So on this Easter morning, let us sing our Alleluias, realizing that many would consider them an idle tale, a pile of nonsense. But for those of us who can claim God’s grace in our lives, and how God has blessed us, they can be light in the darkness, life in the shadow of death, and a shout of joy which proclaims that Christ is risen and that I believe God is transforming the world.

Easter Doubt and Faith

April 4, 2010

Luke 24:1-12

Easter is the primary Christian feast.  Jesus’ resurrection is not simply one of the things we believe; it is the foundation of who we are.  Paul tells the Corinthians, “If Christ has not been raised from the dead, then our faith is in vain.”  The resurrection of Jesus is what makes Christianity distinctive from any other religion.  What does it tell us? We do not need the resurrection of Jesus to prove that there is a loving God. The Hebrew prophets revealed that centuries before Jesus’ birth.  We do not need the resurrection to prove that we should love our neighbor. The law of Moses made that very clear.  We do not need the resurrection of Jesus to assure us of life after death. Many of the great world religions believe in the afterlife, and most of the Jews of Jesus’ time believed that God would raise up the dead.

What makes Christianity distinctive is that we believe that God has in fact raised up one man, one who was human like us, and that we who follow him will share in a like resurrection.  This makes the beginning of Christianity easy to pinpoint in history. It emerges with an event, an event that happened about the year 33 in Jerusalem to one man, Jesus of Nazareth, who was crucified by the Romans, died, and was buried.  Yet God raised him up to a glorious new life, a life in which we are called to share.  What makes Christianity distinctive is not simply that we believe in the promise of eternal life, but that we believe that God has in fact allowed one person to already enter into that life. We are soon to follow.  This then is the central truth of the Christian message.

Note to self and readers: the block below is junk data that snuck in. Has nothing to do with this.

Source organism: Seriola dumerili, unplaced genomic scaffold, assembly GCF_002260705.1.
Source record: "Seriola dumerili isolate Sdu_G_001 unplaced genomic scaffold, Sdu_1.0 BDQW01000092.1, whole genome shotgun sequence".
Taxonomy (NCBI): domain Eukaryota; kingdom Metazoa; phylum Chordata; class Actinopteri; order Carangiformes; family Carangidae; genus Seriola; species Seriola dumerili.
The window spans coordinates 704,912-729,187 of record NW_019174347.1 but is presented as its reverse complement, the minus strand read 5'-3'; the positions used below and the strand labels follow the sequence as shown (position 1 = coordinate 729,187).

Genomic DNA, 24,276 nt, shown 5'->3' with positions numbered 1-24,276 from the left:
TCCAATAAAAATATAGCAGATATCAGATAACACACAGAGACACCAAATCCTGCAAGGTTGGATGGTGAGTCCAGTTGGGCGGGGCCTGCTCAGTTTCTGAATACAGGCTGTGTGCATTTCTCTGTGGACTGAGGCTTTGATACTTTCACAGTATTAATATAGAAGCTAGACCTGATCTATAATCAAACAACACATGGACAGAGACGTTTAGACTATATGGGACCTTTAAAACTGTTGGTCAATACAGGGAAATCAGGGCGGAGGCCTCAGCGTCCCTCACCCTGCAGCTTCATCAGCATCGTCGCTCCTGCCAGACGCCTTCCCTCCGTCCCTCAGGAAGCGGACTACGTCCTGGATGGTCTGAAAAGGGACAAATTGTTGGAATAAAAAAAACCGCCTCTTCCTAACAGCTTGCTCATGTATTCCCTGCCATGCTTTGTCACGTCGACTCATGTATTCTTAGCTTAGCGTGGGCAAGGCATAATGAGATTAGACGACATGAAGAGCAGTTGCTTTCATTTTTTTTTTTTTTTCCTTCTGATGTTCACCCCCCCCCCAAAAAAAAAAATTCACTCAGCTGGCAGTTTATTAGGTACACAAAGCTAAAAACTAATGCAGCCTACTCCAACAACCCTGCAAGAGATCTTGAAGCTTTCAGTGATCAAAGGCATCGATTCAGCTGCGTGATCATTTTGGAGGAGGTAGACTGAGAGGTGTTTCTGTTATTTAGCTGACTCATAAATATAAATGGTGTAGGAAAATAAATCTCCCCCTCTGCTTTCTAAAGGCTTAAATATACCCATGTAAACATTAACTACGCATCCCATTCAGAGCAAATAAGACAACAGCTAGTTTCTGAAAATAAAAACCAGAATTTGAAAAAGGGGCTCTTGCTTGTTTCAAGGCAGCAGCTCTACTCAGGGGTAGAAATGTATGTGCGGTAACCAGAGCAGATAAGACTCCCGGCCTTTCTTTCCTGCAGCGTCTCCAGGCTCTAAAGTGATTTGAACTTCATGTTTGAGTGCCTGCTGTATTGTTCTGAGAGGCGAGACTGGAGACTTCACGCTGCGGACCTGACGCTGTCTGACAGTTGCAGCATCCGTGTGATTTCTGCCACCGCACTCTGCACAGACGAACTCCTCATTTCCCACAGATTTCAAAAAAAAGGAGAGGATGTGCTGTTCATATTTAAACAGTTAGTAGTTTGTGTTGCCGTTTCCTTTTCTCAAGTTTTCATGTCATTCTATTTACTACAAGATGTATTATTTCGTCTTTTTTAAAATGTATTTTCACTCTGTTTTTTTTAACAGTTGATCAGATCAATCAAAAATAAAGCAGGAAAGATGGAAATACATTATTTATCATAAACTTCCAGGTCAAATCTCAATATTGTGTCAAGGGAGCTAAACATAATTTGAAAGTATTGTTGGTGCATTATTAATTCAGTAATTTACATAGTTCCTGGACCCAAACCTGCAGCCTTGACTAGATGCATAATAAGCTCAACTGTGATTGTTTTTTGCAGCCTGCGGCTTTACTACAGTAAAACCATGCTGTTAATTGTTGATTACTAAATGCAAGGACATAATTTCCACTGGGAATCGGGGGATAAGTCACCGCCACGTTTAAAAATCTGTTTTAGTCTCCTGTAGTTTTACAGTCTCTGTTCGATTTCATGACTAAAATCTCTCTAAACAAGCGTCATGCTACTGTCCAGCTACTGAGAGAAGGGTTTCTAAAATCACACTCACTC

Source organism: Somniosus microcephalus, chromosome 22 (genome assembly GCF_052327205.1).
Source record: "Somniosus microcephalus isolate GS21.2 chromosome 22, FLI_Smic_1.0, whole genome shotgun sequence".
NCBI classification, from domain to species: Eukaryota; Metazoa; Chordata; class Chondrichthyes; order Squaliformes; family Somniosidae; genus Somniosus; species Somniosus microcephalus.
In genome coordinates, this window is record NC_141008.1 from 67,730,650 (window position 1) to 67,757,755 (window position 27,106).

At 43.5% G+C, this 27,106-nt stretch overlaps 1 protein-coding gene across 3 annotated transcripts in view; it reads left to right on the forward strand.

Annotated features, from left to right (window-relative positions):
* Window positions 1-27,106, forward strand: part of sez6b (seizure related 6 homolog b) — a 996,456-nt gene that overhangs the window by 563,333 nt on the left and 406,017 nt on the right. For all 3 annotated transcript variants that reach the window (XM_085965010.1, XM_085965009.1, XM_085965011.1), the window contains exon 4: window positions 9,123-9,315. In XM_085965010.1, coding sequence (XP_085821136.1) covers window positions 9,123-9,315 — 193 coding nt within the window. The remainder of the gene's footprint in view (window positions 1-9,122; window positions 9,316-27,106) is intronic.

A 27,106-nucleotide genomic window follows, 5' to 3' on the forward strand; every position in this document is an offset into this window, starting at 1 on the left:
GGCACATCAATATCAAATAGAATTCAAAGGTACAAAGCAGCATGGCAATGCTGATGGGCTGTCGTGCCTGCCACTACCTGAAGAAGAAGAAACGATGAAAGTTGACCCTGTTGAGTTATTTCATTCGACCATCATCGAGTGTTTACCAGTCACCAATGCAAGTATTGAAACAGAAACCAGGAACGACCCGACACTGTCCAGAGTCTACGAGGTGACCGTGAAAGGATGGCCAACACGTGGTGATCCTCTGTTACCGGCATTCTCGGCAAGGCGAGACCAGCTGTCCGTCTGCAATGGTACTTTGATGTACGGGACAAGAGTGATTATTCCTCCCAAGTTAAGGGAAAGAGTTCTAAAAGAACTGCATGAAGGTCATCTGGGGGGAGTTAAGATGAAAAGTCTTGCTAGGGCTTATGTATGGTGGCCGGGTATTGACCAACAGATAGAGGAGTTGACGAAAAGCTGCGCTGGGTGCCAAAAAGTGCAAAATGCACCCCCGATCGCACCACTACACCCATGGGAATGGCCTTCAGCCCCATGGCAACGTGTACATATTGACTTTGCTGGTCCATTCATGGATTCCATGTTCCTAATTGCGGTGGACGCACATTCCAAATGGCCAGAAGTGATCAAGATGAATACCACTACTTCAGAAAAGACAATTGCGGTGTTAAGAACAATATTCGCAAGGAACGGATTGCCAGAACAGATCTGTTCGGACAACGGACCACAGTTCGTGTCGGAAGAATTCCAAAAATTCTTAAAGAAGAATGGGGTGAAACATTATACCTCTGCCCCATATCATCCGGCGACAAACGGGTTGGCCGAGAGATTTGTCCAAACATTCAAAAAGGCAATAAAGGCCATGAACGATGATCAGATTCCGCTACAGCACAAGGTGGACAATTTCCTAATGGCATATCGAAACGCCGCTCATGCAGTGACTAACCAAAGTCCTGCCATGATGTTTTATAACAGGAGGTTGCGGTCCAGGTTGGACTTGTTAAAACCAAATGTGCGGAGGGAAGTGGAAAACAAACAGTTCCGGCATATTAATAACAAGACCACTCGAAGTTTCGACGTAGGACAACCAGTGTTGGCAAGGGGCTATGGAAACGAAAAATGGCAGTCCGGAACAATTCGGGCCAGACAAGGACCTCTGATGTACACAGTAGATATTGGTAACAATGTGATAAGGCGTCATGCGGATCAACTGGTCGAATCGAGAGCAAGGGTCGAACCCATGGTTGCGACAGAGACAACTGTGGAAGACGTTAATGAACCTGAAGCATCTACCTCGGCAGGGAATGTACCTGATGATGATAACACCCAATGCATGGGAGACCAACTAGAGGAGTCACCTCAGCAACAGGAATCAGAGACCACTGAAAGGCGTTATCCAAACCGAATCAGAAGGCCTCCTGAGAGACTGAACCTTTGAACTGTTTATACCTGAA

It is not a truth easy to believe. It calls us to accept an event that is beyond our examination.  There is no proof that it happened.  We only have the witness of the earliest disciples who saw the risen Christ and touched his risen body.  But we did not see the risen Christ and have not touched his risen body.  That leaves the door open to doubt.  You can hear in the gospel today that the earliest disciples did in fact doubt Jesus’ resurrection.  It is easy to doubt.  Perhaps some of us here have faced such doubts.  When we lose someone who is close to us in death, it is easy to question, “Is that person really at peace and with God?”  As we grow older and the reality of our own death comes into focus, we can begin to question, “Will I really share eternal life with God when this life is done?”  There is nothing wrong with doubt.  Doubts are honest questions.  Doubts, if they are squarely faced, can lead us to a deeper faith.

In many ways the purpose of this homily tonight is to state clearly that central challenge of faith: that one man has been raised from the dead. Facing this claim  we might ourselves ask, do we believe it? Do we believe that it promises us life eternal?  If that leads to doubt, then it’s a doubt we must face. The struggle with doubt is the way faith can grow.